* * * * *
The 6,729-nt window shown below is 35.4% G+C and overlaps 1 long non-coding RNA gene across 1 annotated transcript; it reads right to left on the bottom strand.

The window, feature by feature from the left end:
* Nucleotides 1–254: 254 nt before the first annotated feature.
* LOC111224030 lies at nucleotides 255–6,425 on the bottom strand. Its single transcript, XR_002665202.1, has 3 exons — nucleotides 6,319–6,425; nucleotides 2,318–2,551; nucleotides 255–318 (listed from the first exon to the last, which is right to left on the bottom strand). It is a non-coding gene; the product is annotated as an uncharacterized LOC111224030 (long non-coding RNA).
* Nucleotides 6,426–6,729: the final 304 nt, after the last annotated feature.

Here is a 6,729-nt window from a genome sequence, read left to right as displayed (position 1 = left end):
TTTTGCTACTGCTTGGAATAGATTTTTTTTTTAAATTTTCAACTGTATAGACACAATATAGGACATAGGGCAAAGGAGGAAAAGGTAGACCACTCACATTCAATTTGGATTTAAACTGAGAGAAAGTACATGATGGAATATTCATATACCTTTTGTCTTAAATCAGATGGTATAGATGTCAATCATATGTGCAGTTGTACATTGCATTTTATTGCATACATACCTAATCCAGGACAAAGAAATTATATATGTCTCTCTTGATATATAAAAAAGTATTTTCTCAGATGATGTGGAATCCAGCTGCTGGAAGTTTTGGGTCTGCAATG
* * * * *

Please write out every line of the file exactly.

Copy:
The 6,729-nt window shown below is 35.4% G+C and overlaps 1 long non-coding RNA gene across 1 annotated transcript; it reads right to left on the bottom strand.

The window, feature by feature from the left end:
* Nucleotides 1–254: 254 nt before the first annotated feature.
* LOC111224030 lies at nucleotides 255–6,425 on the bottom strand. Its single transcript, XR_002665202.1, has 3 exons — nucleotides 6,319–6,425; nucleotides 2,318–2,551; nucleotides 255–318 (listed from the first exon to the last, which is right to left on the bottom strand). It is a non-coding gene; the product is annotated as an uncharacterized LOC111224030 (long non-coding RNA).
* Nucleotides 6,426–6,729: the final 304 nt, after the last annotated feature.

Here is a 6,729-nt window from a genome sequence, read left to right as displayed (position 1 = left end):
TTTTGCTACTGCTTGGAATAGATTTTTTTTTTAAATTTTCAACTGTATAGACACAATATAGGACATAGGGCAAAGGAGGAAAAGGTAGACCACTCACATTCAATTTGGATTTAAACTGAGAGAAAGTACATGATGGAATATTCATATACCTTTTGTCTTAAATCAGATGGTATAGATGTCAATCATATGTGCAGTTGTACATTGCATTTTATTGCATACATACCTAATCCAGGACAAAGAAATTATATATGTCTCTCTTGATATATAAAAAAGTATTTTCTCAGATGATGTGGAATCCAGCTGCTGGAAGTTTTGGGTCTGCAATG